What I do know is how to prevent further children from being born with FASD. And, it isn’t criminalising women whose alcohol misuse results in their child being born with FASD.

Charles birth mother’s alcoholism was a direct result of the life time trauma of male violence. If we want to prevent further children from being born with FASD, we need to eradicate male violence. We need to end child sexual abuse. We need to end physical and emotional abuse of children. We need to start believing children who disclose abuse.

I know Charles’ mother’s personal history because it was an open adoption. We have constant contact with Charles’ extended birth family. I know why Charles was placed for adoption and why my sister was chosen to be his second mother. I also know this wasn’t a real “choice” for his birth mother.

This is why we also need the following:

  • a fit-for-purpose child welfare system which is child centred.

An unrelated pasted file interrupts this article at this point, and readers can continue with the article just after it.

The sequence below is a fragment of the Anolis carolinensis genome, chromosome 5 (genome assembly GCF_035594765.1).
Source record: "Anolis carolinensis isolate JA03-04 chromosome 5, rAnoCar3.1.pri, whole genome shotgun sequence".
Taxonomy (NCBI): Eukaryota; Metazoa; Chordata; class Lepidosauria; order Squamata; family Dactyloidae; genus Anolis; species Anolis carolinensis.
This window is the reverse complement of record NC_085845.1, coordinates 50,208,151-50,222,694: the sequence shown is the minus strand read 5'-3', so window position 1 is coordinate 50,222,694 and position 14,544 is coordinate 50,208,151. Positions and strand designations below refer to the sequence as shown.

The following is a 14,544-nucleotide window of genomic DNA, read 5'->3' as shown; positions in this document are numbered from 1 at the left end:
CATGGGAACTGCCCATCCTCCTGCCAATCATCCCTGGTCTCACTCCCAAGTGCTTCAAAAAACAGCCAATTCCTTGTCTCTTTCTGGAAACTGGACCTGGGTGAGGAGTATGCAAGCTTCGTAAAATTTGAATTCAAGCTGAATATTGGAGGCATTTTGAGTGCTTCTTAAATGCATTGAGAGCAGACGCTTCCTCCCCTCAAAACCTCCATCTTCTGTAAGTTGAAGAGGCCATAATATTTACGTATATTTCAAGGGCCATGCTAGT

• real social programs supporting parents
  • alcohol/ drug rehabilitation programs which care for women who are pregnant or with small children that doesn’t involve them losing custody of their children
  • adequate education programs within schools to help children with FASD
  • we need a criminal justice system which is victim-centred
  • a real healthcare system supporting women through pregnancy and whilst raising their children

Whilst I believe criminalisation is the worst possible way to prevent children being born with FASD  and I do not believe, as a radical feminist, anyone has the right to make decisions about a woman’s body, I’m also incredibly uncomfortable with the “well I drank during my pregnancy and I’m fine” response to the reality of FASD. Personal anecdotes do not make research-based evidence, particularly considering how much research there is into how the general public continually underestimates the size of a single unit of alcohol.

I’m disgusted by suggestions that alcoholism is only a problem for poor women living in sink hole estates and that a child born to a middle class mother can’t possibly have FASD. We are causing actual harm to women and their children by refusing to acknowledge the reality of trauma due to male violence and that this trauma isn’t class-specific. We are causing harm to children by suggesting that FASD is caused by buckfast and not over-consumption of sauvignon.